My Experience Publishing with Kindle Direct
Every year I have made it a point to try something new. One year I took up painting, while another year I began learning the arts of ethical hacking and then for two years I decided to go back for my Masters in Education. I am of the firm opinion that everyone should learn at least one new major thing per year if not more. Over the last five months I decided to jump into the pool of authors that self publish on Kindle Direct Publishing from Amazon. I have never actually considered myself an author and can remember a time (before pursuing my Masters) that I thought writing more than ten pages was a daunting task. Last year my Bosses daughter decided to pursue a career in Self Publishing and has had great success! Her Amazon page is under the name Bethany Claire and can be found HERE. I haven't made tons of money, nor did I expect to be a top author on Amazon. From my understanding it takes a lot of work to not only write the books but also to spend time advertising and promoting them. I have however been pleasantly surprised at how successful I have been and what I have learned both about the process and myself in becoming an author.
You can find me at http://amazon.com/author/michaelkeough. So far all my books have been of a technical nature since much of what I do is of a technical nature. I have written three books now and have found the process to be extremely rewarding. I have been able to not only share my knowledge with others, but its also been exciting to watch the sales come in. I find myself checking the reports nearly daily and in anticipation of a new sale and somewhat in shock as to how well I am doing. In fact, as of the time I am writing this blog, when you search "Adobe Muse" on Amazon, my book appears in the top three results. In my limited experience I have developed a few ideas why some of my books are successful while others don't do quite as well.
Being thrilled at the rapid success of my first book, I decided I would just continue the process and compound my income by writing a second book. In my second book I spend lots of time and focused heavily on detail (its a programming book so I wanted to make sure I was very accurate). I submitted this one with high hopes, but was shocked that even after months I was getting very little sales while my first book was selling almost daily. Why the stark difference in success between books? One notable things I found was the number of books on Kindle available for Adobe Muse. I found hundreds. When doing the same search on PHP I found thousands. Adobe Muse is a relatively new software program that is growing more and more popular all the time. PHP has been around for years and has many established authors selling books on Amazon. My first piece of advice is to research before you write. Find books that have a "niche marker" in the store where you can stand out as unique. Granted there may not be as many people in this smaller market buying books, but you will get better exposure. If you can be successful in smaller easier to approach markets it will open the doors to larger markets as you get return customers and a growing fan base.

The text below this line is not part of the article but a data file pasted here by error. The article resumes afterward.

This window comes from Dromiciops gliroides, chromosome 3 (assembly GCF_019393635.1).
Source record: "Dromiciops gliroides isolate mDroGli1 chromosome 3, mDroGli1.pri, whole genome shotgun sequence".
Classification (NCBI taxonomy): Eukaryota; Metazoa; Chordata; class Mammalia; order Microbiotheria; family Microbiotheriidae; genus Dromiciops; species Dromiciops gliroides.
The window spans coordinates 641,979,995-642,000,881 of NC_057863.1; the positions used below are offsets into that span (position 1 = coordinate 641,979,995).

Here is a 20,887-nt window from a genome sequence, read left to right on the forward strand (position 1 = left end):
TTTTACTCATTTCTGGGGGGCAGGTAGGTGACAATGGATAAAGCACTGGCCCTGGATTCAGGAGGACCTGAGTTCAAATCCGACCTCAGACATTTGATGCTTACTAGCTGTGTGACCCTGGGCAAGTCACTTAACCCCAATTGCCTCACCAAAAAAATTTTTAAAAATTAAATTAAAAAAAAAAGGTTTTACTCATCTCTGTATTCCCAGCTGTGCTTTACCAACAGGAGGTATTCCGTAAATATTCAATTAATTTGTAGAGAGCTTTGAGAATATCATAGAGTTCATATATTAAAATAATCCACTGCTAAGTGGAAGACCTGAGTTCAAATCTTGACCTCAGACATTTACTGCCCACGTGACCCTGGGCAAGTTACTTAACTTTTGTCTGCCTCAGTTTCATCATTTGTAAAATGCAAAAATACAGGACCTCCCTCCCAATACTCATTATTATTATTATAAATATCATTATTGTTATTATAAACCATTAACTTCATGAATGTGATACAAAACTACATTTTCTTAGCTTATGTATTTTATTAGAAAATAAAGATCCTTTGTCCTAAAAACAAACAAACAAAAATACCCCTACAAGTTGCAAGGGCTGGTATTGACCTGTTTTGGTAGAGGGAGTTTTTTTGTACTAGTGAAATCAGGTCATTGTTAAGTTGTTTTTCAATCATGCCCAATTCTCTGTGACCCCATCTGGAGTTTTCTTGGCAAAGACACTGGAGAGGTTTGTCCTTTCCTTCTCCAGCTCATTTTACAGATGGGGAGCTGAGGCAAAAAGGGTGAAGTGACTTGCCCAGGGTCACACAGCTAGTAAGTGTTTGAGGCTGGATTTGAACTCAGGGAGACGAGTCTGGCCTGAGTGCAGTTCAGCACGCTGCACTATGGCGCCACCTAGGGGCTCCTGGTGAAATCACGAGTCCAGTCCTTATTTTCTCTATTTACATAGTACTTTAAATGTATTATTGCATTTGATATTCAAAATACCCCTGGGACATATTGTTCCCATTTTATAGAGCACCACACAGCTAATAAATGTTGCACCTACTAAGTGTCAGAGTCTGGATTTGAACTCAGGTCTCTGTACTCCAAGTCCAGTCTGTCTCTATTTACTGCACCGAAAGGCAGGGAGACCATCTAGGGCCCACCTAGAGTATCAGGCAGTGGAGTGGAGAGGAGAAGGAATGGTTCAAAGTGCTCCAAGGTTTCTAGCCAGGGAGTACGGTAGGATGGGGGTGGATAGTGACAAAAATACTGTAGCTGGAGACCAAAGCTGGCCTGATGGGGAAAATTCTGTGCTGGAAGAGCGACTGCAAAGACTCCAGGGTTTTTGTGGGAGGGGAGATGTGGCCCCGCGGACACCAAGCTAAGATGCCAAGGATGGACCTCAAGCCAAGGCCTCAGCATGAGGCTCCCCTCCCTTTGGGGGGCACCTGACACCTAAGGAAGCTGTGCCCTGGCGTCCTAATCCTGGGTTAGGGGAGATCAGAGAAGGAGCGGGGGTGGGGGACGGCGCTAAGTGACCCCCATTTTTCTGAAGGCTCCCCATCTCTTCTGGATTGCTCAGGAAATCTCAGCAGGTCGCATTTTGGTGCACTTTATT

Secondly, take advise from the movie industry. In nearly every major movie (Hunger Games, Divergent, Maze Runner, Twilight, Star Wars, etc...) come in a series. Its difficult to approach this when you are a technical writer like myself, but if you are writing fiction books, try to make it longer then break it in to three books with a strong cliff hanger. I have also been told on good authority that when you create these trilogies you should not release just one book. Release them all at the same time.
You are not Michael Crichton so don't charge like you are. My books sell for between $2.99 and $5.00. I am not saying this is how you should price your books, but keep in mind that most people can easily part with $500 but are much less willing to drop $20.00 on a book from an author they know noting about.
My books tend to be fairly short. Typically 40 - 60 written pages. Maybe someday I will branch out into more exhaustive topics but I take the philosophy that most people just don't have the time to read extremely long exhaustive content so why not just start small and short and just focus on writing well. I would much rather read a well thought out book that is shorter and to the point than a long exhaustive, and time consuming book that never actually gets to the point.
Most of all, I would suggest everyone at least try writing a book on something they are interested in and selling in on Kindle Direct Publishing. You will be surprised at how fulfilling it is and how much you can actually write when you decide to sit down and actually do it. If you don't make any money, who cares. It looks great on a resume, and its a way for you to personally express yourself and your opinions. Until recent years even great authors had a very hard time breaking into the publishing business. With Amazon you know suddenly have hundreds of millions of people you can market to without ever having to fight publishers. Also with Amazon you get 70% of your sales as opposed to traditional publishers who only give you around 30% if you are lucky.
So get out there and write something, and have fun!!!